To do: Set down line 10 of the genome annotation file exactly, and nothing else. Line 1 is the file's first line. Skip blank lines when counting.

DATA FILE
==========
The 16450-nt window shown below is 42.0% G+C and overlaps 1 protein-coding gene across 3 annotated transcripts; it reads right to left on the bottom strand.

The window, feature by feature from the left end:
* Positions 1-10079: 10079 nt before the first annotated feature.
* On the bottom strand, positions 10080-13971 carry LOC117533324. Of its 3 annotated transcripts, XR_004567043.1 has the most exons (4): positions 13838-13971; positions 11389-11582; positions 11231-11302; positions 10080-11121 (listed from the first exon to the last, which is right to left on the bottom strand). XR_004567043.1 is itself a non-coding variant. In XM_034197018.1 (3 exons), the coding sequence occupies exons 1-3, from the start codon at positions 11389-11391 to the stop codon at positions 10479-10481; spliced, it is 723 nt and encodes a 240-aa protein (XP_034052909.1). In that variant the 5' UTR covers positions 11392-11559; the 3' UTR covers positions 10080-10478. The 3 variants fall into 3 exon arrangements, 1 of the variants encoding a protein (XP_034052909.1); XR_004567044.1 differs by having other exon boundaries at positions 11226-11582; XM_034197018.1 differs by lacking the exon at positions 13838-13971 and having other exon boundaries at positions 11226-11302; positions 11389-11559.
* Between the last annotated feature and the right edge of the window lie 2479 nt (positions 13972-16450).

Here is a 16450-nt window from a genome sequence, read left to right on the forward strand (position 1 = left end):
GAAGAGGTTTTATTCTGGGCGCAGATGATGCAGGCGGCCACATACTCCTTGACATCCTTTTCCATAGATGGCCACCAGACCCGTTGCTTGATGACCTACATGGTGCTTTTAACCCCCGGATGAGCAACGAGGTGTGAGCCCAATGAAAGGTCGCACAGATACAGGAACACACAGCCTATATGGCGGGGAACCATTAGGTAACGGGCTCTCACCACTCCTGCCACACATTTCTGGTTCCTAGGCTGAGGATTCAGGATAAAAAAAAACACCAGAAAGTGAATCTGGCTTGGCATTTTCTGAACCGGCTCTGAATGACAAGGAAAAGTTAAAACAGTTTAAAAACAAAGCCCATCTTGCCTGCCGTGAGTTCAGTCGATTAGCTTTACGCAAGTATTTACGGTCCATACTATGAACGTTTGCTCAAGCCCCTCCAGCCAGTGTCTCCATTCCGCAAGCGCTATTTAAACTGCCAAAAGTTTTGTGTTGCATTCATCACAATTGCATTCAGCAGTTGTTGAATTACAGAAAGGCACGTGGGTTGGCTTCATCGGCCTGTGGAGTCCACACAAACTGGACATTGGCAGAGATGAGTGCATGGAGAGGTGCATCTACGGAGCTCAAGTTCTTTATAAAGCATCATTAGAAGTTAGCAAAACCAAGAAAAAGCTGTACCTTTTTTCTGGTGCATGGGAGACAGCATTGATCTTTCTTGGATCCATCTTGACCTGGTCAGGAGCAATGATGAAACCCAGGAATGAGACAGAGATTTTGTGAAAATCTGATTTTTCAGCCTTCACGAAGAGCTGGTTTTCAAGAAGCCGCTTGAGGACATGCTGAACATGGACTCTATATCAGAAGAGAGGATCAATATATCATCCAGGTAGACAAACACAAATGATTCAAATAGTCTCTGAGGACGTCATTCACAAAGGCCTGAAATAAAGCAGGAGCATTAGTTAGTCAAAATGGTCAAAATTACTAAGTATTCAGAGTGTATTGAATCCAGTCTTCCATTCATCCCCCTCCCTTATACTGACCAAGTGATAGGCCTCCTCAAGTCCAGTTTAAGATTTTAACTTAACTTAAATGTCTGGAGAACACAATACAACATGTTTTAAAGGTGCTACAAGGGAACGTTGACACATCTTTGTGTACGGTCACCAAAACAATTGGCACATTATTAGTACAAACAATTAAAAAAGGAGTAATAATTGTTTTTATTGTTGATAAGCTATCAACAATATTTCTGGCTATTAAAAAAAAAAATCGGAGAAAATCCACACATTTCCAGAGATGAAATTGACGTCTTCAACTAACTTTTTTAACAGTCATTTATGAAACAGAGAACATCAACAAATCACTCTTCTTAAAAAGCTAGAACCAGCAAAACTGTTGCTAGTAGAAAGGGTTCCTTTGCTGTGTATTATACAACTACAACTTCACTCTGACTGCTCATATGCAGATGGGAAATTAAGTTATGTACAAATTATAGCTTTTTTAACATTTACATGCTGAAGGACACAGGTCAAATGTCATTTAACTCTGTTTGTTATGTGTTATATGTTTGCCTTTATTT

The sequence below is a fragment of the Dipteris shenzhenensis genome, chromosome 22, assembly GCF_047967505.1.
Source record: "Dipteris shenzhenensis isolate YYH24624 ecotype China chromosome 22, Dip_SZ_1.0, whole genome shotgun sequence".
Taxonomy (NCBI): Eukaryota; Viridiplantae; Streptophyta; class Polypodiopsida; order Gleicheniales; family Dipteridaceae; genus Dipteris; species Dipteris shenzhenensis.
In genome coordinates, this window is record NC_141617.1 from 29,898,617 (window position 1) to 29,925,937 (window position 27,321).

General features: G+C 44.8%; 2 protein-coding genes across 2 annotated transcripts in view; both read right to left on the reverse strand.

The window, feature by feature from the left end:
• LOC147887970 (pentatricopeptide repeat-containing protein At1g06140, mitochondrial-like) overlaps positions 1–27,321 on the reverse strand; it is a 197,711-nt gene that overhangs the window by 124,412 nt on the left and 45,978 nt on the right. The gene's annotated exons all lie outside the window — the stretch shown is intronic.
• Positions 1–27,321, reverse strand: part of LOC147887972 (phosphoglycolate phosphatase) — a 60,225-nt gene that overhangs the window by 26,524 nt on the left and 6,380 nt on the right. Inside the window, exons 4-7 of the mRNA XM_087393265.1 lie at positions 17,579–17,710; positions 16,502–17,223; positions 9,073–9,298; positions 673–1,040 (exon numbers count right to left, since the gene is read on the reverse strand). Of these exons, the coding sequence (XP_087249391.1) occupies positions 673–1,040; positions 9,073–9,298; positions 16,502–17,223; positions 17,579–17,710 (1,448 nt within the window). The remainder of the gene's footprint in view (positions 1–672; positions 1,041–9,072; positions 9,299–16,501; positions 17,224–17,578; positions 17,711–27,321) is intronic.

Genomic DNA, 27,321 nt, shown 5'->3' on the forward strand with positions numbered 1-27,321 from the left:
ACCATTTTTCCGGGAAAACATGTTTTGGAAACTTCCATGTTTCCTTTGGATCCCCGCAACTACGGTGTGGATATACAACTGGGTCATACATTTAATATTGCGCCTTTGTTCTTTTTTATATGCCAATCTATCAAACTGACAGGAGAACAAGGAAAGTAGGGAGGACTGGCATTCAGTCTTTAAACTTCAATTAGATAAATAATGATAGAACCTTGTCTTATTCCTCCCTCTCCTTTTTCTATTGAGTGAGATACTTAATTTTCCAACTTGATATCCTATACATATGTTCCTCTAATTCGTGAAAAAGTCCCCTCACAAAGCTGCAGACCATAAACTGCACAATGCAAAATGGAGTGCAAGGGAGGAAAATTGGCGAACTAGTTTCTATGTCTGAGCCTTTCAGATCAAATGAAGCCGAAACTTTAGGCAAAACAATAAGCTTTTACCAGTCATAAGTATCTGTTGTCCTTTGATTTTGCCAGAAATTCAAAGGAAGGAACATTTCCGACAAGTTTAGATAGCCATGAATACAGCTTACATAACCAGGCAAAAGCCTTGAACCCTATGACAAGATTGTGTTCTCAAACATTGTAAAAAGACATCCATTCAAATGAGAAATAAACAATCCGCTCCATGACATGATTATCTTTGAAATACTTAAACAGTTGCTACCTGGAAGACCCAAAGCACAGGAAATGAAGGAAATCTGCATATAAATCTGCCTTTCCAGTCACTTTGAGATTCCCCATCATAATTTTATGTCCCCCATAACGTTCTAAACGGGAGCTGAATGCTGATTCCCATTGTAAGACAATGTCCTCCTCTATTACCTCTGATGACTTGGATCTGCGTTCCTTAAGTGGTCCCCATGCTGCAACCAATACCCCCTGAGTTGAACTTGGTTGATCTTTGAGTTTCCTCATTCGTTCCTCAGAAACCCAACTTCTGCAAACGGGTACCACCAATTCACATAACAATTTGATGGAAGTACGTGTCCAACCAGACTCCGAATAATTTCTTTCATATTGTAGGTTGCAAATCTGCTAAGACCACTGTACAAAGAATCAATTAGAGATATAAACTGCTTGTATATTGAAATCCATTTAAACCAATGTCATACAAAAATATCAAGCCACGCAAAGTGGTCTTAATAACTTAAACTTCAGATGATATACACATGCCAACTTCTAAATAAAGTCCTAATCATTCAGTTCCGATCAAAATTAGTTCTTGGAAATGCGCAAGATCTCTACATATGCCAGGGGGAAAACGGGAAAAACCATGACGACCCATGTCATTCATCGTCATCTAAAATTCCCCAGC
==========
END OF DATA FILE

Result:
Taxonomy (NCBI): Eukaryota; Viridiplantae; Streptophyta; class Polypodiopsida; order Gleicheniales; family Dipteridaceae; genus Dipteris; species Dipteris shenzhenensis.